Daily Mail Newspaper - August 2013
An anonymous whistleblower contacted us after an intern working for investment bank Merril Lynch was found dead.
The whistleblower was concerned that the story was being kept quiet and was keen for it to be exposed to open up a debate about working conditions for interns.
We sent the tip-off to the Daily Mail newspaper who set three journalists to work on the story.
After the Daily Mail published the story (see below) it was followed up world wide and many organisations are now reviewing the working practices for interns.
Investment bank intern, 21, on £45,000 worked 'until 6am for three nights in a row' before he was found dead in his London flat
Moritz Erhardt had been interning with investment bank Merrill Lynch
Erhardt, from Germany and understood to have been studying at the University of Michigan, was found dead in his East London flat last week
21-year-old had 'pulled all-nighters' during his summer internship
Summer interns are paid £45,000 a year pro rata for their work.
A young student has died in mysterious circumstances while employed as an intern at a top investment bank – amid claims he was asked to work punishingly long hours.
The body of Moritz Erhardt was discovered on Thursday evening as he neared the end of a seven-week internship with the Bank of America Merrill Lynch’s investment bank division.
The 21-year-old – understood to be from Germany but studying at the University of Michigan – had joined Merrill Lynch earlier in the summer hoping to forge a career with the firm.
Paid interns at the bank normally earn £45,000 a year pro rata - around £2,700 a month.
Yesterday it was claimed Mr Erhardt may have suffered a fit or seizure. However internet forum users said he may have been working ‘all-nighters’ during his stay with the company.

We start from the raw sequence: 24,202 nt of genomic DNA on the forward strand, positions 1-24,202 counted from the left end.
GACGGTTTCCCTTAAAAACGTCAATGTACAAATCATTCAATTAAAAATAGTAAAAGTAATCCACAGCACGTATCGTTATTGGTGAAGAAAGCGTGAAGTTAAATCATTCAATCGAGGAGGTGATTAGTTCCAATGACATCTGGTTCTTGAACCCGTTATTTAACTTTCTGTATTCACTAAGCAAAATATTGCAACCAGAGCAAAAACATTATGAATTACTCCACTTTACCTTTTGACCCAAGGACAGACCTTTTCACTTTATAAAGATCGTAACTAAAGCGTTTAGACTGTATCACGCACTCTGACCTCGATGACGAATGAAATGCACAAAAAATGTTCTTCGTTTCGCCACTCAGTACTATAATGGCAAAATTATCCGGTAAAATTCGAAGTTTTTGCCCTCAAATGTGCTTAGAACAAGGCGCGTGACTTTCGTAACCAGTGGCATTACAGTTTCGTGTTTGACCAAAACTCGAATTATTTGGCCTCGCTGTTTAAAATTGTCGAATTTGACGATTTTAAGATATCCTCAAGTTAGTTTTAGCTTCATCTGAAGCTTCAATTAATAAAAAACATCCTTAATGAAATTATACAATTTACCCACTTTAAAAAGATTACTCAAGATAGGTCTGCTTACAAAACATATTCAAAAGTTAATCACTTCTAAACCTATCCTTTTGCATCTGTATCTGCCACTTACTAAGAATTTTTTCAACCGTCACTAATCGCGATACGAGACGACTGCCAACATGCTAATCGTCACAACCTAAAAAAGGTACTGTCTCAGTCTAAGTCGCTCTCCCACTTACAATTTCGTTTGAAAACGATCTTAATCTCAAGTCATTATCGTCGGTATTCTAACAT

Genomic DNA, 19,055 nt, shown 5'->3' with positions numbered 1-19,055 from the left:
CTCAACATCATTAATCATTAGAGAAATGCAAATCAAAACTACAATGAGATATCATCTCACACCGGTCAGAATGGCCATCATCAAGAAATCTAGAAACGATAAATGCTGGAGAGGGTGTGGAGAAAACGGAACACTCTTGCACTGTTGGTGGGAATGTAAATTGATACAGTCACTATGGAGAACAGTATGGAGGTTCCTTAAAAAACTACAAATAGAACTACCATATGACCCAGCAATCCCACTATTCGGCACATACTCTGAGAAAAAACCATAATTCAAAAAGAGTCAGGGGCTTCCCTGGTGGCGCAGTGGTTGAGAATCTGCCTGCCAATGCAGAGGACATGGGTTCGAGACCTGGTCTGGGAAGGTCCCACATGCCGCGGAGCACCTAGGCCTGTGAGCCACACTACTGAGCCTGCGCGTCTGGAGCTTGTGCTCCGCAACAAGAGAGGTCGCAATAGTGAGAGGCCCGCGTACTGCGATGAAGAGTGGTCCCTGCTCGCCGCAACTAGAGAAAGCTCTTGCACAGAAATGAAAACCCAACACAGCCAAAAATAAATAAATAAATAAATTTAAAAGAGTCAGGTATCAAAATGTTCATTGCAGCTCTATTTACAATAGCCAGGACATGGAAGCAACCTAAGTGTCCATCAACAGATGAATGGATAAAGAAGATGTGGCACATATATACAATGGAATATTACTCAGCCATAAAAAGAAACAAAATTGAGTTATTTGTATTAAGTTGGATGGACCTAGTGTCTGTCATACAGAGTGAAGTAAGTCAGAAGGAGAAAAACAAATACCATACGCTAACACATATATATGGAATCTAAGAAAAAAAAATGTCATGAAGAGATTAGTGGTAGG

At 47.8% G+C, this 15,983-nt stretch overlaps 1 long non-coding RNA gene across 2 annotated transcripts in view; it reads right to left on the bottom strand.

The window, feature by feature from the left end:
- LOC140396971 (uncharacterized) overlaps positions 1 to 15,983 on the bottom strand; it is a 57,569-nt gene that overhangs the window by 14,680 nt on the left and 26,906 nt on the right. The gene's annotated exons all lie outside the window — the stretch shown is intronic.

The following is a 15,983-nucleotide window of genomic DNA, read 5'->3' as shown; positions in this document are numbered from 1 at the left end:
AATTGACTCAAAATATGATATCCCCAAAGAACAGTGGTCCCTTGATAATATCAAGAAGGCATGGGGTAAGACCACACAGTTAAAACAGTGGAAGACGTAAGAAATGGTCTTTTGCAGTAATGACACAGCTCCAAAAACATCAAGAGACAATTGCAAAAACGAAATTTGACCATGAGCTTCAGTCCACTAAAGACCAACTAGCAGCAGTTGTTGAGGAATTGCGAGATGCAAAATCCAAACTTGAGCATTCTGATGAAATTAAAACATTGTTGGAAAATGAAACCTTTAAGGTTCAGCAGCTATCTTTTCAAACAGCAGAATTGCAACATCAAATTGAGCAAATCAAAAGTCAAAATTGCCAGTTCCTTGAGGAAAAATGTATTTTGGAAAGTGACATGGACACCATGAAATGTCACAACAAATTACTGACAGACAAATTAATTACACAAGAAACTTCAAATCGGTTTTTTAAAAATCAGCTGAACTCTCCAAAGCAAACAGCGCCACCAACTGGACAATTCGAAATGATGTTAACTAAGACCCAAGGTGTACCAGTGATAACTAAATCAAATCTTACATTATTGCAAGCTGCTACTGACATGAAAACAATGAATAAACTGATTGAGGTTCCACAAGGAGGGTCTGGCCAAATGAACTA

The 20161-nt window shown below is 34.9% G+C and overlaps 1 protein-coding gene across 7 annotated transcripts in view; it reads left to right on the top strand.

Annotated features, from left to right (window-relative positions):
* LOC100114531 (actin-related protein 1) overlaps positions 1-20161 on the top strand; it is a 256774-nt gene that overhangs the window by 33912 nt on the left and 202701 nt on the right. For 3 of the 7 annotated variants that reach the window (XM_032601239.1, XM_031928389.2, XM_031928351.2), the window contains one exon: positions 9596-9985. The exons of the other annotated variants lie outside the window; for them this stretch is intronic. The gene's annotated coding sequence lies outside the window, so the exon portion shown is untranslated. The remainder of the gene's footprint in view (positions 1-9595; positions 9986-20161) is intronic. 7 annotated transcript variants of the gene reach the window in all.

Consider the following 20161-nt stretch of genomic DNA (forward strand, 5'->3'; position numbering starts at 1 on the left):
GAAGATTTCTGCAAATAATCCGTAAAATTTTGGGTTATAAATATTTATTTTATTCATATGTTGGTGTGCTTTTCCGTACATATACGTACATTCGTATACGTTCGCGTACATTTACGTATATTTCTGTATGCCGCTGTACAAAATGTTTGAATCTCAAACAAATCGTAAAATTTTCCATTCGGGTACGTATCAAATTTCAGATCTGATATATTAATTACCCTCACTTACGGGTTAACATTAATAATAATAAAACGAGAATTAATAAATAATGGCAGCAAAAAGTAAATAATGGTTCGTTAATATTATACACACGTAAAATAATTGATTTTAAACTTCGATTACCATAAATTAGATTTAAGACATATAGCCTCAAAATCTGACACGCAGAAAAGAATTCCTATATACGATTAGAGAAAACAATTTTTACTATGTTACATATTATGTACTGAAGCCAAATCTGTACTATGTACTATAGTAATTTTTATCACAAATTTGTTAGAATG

Many banks are known to encourage their young students to work late into the night and in the past there have been claims those keen to impress have put in long hours with very little sleep.
On one site, called wallstreetoasis.com, many posters insisted Mr Erhardt regularly worked long hours and added: ‘One of the best interns at BAML – three all-nighters, didn’t turn up, colleagues went to find him.’
Mr Erhardt had been living in the Claredale House student accommodation flats in Bethnal Green, East London. The apartments are rented out to hundreds of interns during the summer months.
Another poster on the wallstreetoasis.com site added: ‘It is absolutely true – he was found dead in the shower by his flatmate. Intern at BAML who went home at 6am three days in a row.’
On Friday staff at the Claredale complex issued a statement to residents, part of which read: ‘Some of you might be aware that the emergency services were called to Claredale yesterday evening.
‘The reason for this is that we were made aware of an incident involving one of our residents. Sadly the resident concerned had passed away.
‘To avoid any rumours or misinformation, we would like to inform you all that there were no suspicious circumstances surrounding the death.’
In recent years interns have told of working long hours at investment banks.
One 20-year-old told London’s Evening Standard in 2011 that ‘you work whatever hours you’re asked to’.
He added: ‘Every intern’s worst nightmare is what’s called “the Magic Roundabout” – which is when you get a taxi to drive you home at 7am and then it waits for you while you shower and change and then takes you back to the office.’
Another 24-year-old told the same newspaper: ‘About 100 hours a week was the minimum and the average was probably 110. I worked six-and-a-half days a week.’
A source at Bank of America Merrill Lynch said Mr Erhardt had completed previous internships at other investment banks but could not confirm or deny claims he had worked exceptionally long hours. Mr Erhardt, from Germany, had been staying at Claredale House in Bethnal Green, London, during his internship
However he insisted staff are given both ‘mentors’ and ‘buddies’ when they join the firm and are monitored by staff from the human resources department.
The source added Mr Erhardt was very well-liked by members of staff and there will now be a post mortem examination and inquest into his death.
A statement from BAML said: ‘We are deeply shocked and saddened by the news of Moritz Erhardt’s death.
'He was popular amongst his peers and was a highly diligent intern at our company with a promising future.
‘Our first thoughts are with his family and we send our condolences to them at this difficult time.’